The past is ever present for the French Jewish family at the heart of Joshua Harmon’s new play at Manhattan Theatre Club. Prayer for the French Republic blends the stories of five generations of the Salomons in a powerful and poignant, if uneven, reflection on anti-Semitism across the ages, and the meaning of family, home, and belonging.
There’s no mistaking how deeply rooted the Salomon family is in Paris. At the opening of the play, we are treated to a potted family history by Marcelle—the present-day matriarch—as she tries to explain to her young American cousin Molly, visiting on a study abroad year in 2016, how they are related. Behind them, their forebears potter about the same apartment 70-some years earlier, in 1944 when Paris was still occupied by the Nazis. The action moves back and forth between the eras across the sprawling Paris apartment of Takashi Seta’s ingenious set, flooded by sunlight through the “French” windows. The family has been in France for centuries and has owned a piano business in Paris since the 1800s. A grand piano, bearing the family name, dominates the living room, and comes to serve as a reminder of why their ties to the city are so difficult to cut. But very soon we learn that recent incidents are making the family question whether Paris is now a safe place for Jews, when far-right politician Marine Le Pen seems a possible winner in the presidential race.
The debate comes to a head after Daniel—the present-day son and the fifth generation on stage—is attacked in the street. Marcelle—played as a hectoring harridan by Betsy Aidem—flies immediately to the worst-case scenario and begs her son to cover his kippah when he goes out to reduce the likelihood of violence. The family members all represent varying degrees of Jewish identity and faith. Daniel, a sweet and pliable millennial in the hands of Yair Ben-Dor, has recently embraced his religion with a new fervor. This is the cause of much debate with his uncle, Patrick—Richard Topol in a role that also serves awkwardly as an intermittent narrator. Marcelle and Patrick, whose mother was Catholic, were brought up with no religion. Patrick comments that after the war, many French Jewish families distanced themselves from religion or dropped it altogether – perhaps in reaction to their wartime experiences. But Marcelle converted to Judaism when she married Charles (Jeff Seymour), a Sephardic Jewish émigré from Algeria. Their daughter, Elodie, is too immersed in her depression to care about her religion, but passionately debates the reality of being Jewish now. What appears to bind them all as a family, however, is their relentless appetite for heated debate not to say slanging matches. In particular, Marcelle never lets up, leaving the audience yearning for a change of tone or a moment of calm.
The stakes are undeniably high. Should the threat of violence be reason enough to leave everything behind and move to Israel? they ask, acknowledging that Israel is not necessarily a haven of peace. Meanwhile, their forebears live through the Holocaust and German occupation of France. Nancy Robinette and Kenneth Tigar beautifully portray the grandparents’ determined effort to maintain hope in the face of facts. They have somehow managed to stay unscathed in Paris. Their son and grandson eventually return, the only survivors of those carted off to the concentration camps, unable to talk about what happened. Their story in all its suppressed horror is a stark contrast to the comfortable life of the present day Salomons. Their modern family is genuinely fearful but also entitled. Marcelle and Charles are both successful doctors, their children pampered twenty-somethings given to insular self-indulgence. They are, however, happy to pounce on their cousin, played with a spunky naivete by Molly Ranson, when she raises some drawbacks of living in Israel. In one particularly entertaining scene, Elodie, a fidgety, strident Francis Benhamou, lectures Molly at length without drawing a breath about, among other things, being “ahistorical” and why everything American Jews know about being Jewish is wrong.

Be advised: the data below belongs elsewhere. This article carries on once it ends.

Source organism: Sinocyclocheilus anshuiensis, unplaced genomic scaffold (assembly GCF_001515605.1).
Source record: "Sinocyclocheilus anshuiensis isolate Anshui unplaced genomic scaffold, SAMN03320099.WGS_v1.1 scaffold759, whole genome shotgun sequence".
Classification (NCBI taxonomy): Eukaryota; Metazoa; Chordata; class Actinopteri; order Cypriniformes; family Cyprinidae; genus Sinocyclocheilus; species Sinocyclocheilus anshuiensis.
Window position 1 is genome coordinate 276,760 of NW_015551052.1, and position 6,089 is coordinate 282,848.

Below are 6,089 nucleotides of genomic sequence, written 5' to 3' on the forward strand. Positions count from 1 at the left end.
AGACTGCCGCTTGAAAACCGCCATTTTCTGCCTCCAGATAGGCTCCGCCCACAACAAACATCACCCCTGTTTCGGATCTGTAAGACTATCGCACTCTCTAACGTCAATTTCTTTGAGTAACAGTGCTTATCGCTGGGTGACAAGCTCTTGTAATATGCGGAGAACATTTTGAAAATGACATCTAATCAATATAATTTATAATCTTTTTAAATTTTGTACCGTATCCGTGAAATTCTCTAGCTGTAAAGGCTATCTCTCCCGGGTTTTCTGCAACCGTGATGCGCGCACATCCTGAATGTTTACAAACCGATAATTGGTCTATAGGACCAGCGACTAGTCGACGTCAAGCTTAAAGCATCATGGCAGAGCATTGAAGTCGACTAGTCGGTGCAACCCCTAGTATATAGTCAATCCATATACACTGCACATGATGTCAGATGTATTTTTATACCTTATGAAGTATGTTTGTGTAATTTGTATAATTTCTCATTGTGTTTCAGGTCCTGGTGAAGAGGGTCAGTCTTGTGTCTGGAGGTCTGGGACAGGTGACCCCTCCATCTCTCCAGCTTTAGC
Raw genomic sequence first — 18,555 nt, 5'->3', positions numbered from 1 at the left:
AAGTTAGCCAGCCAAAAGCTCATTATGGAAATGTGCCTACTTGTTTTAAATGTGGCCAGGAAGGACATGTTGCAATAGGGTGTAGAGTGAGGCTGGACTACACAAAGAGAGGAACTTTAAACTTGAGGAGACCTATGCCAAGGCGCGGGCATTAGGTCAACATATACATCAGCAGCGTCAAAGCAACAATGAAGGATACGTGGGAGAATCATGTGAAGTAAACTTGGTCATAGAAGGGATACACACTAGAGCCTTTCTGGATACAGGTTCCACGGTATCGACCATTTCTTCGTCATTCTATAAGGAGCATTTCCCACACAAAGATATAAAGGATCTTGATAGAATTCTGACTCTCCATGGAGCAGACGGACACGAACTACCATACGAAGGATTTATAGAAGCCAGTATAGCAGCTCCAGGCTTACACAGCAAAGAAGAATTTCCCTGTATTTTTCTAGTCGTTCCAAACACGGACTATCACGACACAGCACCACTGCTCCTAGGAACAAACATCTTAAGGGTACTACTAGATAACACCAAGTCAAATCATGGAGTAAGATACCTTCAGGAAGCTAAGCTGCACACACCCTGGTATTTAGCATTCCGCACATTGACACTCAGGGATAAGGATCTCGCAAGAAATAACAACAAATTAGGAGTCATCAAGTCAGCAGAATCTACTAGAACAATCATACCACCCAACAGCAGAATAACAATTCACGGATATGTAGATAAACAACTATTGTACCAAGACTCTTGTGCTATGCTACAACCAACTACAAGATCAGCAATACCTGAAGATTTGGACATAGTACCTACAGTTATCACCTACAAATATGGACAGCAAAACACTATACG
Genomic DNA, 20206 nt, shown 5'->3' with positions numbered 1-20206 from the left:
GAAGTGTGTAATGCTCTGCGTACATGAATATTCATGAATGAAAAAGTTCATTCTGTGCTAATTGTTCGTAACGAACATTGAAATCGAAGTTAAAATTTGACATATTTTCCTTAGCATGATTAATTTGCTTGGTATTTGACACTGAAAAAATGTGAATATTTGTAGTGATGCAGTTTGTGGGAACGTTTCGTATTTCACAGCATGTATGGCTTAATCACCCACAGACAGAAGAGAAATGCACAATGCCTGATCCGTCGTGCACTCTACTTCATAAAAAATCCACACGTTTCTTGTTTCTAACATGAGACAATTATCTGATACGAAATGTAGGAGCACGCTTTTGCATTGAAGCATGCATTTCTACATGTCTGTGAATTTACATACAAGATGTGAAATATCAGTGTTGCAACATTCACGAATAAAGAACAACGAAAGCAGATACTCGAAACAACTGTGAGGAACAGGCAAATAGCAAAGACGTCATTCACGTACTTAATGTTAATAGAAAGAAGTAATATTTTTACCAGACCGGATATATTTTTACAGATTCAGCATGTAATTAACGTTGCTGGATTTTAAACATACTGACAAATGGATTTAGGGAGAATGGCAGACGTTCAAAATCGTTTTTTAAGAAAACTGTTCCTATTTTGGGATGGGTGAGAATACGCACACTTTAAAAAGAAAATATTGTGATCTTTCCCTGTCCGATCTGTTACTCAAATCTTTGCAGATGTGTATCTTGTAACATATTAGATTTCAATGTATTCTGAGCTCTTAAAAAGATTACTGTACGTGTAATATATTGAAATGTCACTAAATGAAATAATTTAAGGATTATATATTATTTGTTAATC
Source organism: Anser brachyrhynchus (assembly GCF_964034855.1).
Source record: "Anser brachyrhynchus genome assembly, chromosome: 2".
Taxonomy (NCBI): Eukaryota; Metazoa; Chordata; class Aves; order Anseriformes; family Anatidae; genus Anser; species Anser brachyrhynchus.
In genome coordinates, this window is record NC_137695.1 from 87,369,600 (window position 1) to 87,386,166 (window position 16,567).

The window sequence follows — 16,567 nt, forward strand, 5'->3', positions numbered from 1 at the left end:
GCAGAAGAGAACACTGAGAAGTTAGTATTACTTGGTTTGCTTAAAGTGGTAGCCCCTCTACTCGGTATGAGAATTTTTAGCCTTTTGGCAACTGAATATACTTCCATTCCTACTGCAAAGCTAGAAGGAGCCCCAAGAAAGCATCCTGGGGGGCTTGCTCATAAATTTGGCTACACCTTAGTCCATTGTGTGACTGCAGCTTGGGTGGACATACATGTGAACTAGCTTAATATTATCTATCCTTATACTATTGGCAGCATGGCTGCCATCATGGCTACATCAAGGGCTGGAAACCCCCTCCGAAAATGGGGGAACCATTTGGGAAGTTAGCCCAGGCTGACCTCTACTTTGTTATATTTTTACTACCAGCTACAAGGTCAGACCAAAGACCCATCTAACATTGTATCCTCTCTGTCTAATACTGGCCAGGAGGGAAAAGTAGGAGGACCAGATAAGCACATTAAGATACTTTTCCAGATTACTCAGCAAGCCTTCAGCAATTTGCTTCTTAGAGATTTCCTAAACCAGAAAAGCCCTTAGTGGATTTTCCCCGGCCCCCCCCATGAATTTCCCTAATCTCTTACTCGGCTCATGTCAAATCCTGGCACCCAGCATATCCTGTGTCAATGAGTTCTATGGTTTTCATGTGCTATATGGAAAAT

The discussion comes to a head when we finally meet a member of the previous generation in the present: Pierre, Marcelle and Patrick’s father. Peyton Lusk is the young Pierre in the past while Pierre Epstein plays the present-day version with aplomb. He is discussed in earlier scenes by his children, but it is almost as if he’s a piece of furniture or one of the pianos that few people buy anymore. The character’s magnanimity is at odds with his firmly selfish offspring but no matter. His arrival underlines the depth of the fear the family feels in the face of ongoing anti-Semitism.
With a run time of three hours, there are moments during Prayers for the French Republic when one feels it has more than made its point. But whether Jewish or not, there is much to admire about the play and much to ponder about the state of the world where tolerance and acceptance for all are still distant dreams.